Hello, my name is…

joan! ☺

1  Typography


I’ve always been concerned about the issue of diminishing natural habitat and reduction of biodiversity. As an animal lover, there is always a sense of desolation whenever natural habitats are demolished. Natural species are wiped out (hence the blanking out of my name) as a result.
Also, some people say I look like a giraffe/(eat like a giraffe???). Therefore I used giraffe prints to represent myself (if I were part of the animal kingdom).

2  Abstract


“Let the sea
set you free.”

To me, water is comfort. My favourite kind of relaxation is to hang around the beach or a pool, soothed by the sound of waves lapping against the shore or the bubbling underwater.
This abstract design is inspired by Japanese wave paintings and motifs, and the use of the colours blue and gold signifies tranquility and joy, as well as the bubbling excitement whenever I get to swim.

3  Conceptual


I feel that everyone can be represented by a certain animal(s). This design is inspired by the people around me, with unique, or rather quirky personalities. The essence of who I am today is shaped by the people I interact with everyday, and hence a collage of quirky, awkward animals (/creatures?) represents me.




Trip to the SAM!

Here’s a review about two of the installation in the exhibition 5 Stars: Art Reflects on Peace, Justice, Equality, Democracy and Progress in the Singapore Art Museum (SAM).


Raising Spirits and Restoring Souls (2015) by Zulkifle Mahmod
64-channel midi controller, solenoids, e-bows, amplifiers, piano/bass/guitar strings, copper pipes, midi player and others
Dimensions variable
Collection of the Artist, Singapore Art Museum commission



DSC02037(Photo credit: Zulkifle Mahmod)

This installation by Zulkifle Mahmod is exceptionally capturing due to the effective use of sound, rhythm and technology. A huge maze of copper pipes spread along the towering walls of the gallery, with attached midi players and other gadgets. A metronomic orchestra of clinks and twangs are then played by the solenoid valves and e-bows.

Personally, I am intrigued by the clever use of technology in this installation. It is rather encapsulating as to how each beat along the pipes are precisely timed and how the resulting percussion is refreshing, catchy, yet somehow familiar. The presence of rhythmic movement by the echoes throughout the room evokes a sense of identity and alliance through collaboration.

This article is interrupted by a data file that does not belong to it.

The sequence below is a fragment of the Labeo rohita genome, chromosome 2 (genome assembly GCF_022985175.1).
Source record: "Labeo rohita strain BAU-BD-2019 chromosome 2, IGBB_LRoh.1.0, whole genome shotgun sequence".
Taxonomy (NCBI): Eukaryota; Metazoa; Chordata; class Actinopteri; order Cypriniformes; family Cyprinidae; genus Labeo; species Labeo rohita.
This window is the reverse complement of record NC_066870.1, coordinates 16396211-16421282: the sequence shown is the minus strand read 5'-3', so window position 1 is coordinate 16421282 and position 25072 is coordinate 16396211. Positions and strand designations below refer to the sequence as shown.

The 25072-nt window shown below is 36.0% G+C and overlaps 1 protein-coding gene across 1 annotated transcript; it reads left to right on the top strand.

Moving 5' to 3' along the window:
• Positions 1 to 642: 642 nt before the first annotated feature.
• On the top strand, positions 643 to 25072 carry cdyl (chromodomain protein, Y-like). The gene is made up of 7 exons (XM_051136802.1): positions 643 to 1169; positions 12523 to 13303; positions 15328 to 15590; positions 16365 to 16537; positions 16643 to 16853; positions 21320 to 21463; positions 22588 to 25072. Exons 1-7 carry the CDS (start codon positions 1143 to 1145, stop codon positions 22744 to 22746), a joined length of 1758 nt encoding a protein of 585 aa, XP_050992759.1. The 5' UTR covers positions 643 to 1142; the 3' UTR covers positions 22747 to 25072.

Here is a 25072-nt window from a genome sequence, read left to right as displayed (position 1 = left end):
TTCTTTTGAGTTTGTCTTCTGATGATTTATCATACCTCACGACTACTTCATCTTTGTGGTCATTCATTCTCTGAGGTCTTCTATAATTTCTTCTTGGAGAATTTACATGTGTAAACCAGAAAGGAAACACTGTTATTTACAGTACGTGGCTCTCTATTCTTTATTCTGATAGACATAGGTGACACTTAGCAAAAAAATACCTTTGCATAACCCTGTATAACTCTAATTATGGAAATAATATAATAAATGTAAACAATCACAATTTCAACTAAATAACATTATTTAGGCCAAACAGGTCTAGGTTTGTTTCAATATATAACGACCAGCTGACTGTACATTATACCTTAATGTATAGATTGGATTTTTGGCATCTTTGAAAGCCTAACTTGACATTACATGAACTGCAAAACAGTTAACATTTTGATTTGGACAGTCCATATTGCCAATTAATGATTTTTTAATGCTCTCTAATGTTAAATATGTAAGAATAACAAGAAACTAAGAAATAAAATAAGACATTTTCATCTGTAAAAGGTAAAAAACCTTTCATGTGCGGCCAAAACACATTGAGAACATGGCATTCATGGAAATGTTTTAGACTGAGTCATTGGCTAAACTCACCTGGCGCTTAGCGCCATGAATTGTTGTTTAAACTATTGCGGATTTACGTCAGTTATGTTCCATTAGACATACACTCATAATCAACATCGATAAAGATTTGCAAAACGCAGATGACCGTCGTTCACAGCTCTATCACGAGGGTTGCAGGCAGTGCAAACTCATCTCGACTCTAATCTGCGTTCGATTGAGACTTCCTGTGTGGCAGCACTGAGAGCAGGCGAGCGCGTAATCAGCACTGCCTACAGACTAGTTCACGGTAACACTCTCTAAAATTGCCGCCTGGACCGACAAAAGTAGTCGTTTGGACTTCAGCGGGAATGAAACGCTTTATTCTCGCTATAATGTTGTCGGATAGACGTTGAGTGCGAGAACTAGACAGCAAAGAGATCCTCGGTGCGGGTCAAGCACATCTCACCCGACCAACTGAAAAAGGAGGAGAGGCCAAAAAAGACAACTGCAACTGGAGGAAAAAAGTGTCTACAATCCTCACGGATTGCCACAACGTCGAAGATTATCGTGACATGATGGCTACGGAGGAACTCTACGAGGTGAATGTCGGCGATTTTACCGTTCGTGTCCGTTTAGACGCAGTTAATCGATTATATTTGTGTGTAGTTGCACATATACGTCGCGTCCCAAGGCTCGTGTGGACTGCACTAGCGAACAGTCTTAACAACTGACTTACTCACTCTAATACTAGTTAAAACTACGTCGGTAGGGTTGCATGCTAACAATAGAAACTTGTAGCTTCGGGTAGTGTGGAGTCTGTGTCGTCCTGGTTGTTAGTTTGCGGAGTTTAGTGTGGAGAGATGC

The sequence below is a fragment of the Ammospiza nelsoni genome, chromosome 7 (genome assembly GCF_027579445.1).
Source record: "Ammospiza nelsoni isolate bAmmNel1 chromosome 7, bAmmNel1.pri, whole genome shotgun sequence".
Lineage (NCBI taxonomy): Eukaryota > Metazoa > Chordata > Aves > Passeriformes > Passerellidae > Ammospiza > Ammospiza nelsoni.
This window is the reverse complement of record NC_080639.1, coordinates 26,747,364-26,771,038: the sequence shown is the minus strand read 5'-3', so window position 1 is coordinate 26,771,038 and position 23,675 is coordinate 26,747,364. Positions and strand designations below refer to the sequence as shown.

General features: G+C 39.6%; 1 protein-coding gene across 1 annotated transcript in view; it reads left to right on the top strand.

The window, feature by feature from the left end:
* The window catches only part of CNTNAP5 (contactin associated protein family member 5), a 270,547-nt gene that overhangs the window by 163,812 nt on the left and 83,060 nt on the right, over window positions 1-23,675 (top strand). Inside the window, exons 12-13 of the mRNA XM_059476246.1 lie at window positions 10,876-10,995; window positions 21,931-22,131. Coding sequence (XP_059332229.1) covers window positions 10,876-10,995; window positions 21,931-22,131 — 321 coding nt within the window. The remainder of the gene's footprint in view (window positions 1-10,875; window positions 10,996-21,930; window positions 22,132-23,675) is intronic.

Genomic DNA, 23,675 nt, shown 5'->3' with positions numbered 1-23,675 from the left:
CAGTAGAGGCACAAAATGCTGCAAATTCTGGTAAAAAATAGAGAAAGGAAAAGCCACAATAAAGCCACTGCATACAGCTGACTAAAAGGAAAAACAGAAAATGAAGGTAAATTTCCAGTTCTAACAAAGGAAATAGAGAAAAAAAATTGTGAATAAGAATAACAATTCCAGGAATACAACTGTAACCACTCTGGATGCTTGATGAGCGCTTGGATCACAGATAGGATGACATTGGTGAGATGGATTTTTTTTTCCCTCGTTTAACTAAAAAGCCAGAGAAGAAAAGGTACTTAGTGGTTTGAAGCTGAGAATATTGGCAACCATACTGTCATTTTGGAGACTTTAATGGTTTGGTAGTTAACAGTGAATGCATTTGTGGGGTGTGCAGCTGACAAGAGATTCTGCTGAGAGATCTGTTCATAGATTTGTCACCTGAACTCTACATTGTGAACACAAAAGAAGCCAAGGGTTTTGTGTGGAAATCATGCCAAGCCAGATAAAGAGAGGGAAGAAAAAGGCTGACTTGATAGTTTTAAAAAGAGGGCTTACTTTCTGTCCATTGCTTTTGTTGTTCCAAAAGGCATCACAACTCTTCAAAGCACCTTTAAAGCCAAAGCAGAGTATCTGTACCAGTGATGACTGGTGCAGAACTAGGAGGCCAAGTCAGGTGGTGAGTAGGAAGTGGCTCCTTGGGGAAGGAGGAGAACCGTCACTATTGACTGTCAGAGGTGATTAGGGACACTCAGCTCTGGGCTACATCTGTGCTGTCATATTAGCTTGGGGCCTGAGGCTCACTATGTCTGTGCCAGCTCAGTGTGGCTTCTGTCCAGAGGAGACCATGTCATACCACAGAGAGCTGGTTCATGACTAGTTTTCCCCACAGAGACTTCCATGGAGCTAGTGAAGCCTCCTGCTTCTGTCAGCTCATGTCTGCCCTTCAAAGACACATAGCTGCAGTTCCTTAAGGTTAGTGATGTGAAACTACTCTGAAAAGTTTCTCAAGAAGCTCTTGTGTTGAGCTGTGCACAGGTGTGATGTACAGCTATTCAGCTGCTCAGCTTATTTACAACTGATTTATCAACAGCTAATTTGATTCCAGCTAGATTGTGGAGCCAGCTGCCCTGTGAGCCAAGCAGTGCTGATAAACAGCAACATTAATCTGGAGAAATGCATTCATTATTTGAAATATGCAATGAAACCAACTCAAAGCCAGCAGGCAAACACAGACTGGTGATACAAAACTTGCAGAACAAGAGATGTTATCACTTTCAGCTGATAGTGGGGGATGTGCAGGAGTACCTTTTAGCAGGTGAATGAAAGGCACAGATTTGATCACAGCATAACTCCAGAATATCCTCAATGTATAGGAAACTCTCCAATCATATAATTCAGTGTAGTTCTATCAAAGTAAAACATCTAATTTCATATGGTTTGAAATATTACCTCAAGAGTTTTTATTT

Upon reading the artist’s description, Raising Spirits and Restoring Souls is actually inspired by our national anthem, Majulah Singapura. Through the process of distillation, the tune is simplified into percussion beats. Drawing focus to the line “Sama sama menuju bahagia” (Let us progress towards happiness together), Zulkifle examines the significance of it to fellow Singaporeans. This concept is further emphasized by its visuals. The maze of copper pipes spread throughout the room seems to represent the network within the Singaporean community, and how the same song (our national anthem) is echoed by every child in school every morning. Majulah Singapura is a familiarity to every Singaporean. However, the artist further ponders if the national anthem (specifically the idea of progress) really resonates with locals.

“Most of us believes that progress is a linear path; perhaps it is anything but.”

Another sound installation work by Zulkifle Mohmod: No Substance
https://vimeo.com/124501649 ☺


Bloodline of Peace (2015) by Suzann Victor
Fresnel lenses, blood and metal pins
4000 x 216 cm
Collection of the Artist, Singapore Art Museum commission

This large installation by Suzann Victor has a majestic, soaring impact on its viewers as they enter the gallery. The generous use of space within the room allows the artist to convey a strong sense of flow, through the arrangement and presentation of the quilt. This work is constructed by joining over 11,500 units of Fresnel lenses together, each with a single drop of blood in the middle, contributed by Singaporean individuals from key communities (armed forces, medicine, arts, etc).

My first impression of this artwork was the idea of beauty and perfection. From afar, the long glittery quilt suggests luxury and purity, and looks almost surreal. However, on closer inspection, the drop of blood on each lens indicated a much deeper meaning behind the work. Was the use of blood a representation of the little-known pain and torture behind something that was ‘perfect’ on the surface (child labour, blood diamond)? Or perhaps, a symbol of unity amongst a community of people who has worked through blood, sweat and tears to achieve success?

Upon reading the artist’s description, the Bloodline of Peace attempts to bring together a diverse range of Singapore through the rich gift of blood (a symbol of life, pain, health). Singapore has undergone decades of change and progress, through war, bloodshed, independence and urbanization, all of which would not have been attain without the unity of her people. Hence, the use of blood signifies the utmost sacrifice and willingness of a fellow Singaporean for the nation, and the hard won peace earned in the late 20th century Singapore. Finally, as each of these individual fragment are combined, a monumental quilt – the Bloodline of Peace, is made.


Groovy Steps

Here’s my little awkward dance:


Previous work:

Distress Call
A dispatcher returns to the workplace after a six month break, where an accident occurred during an emergency management that left her guilt-ridden and traumatized. The time off had seemingly allowed her to recover from her trauma, or so she thought until it happens to her. Again.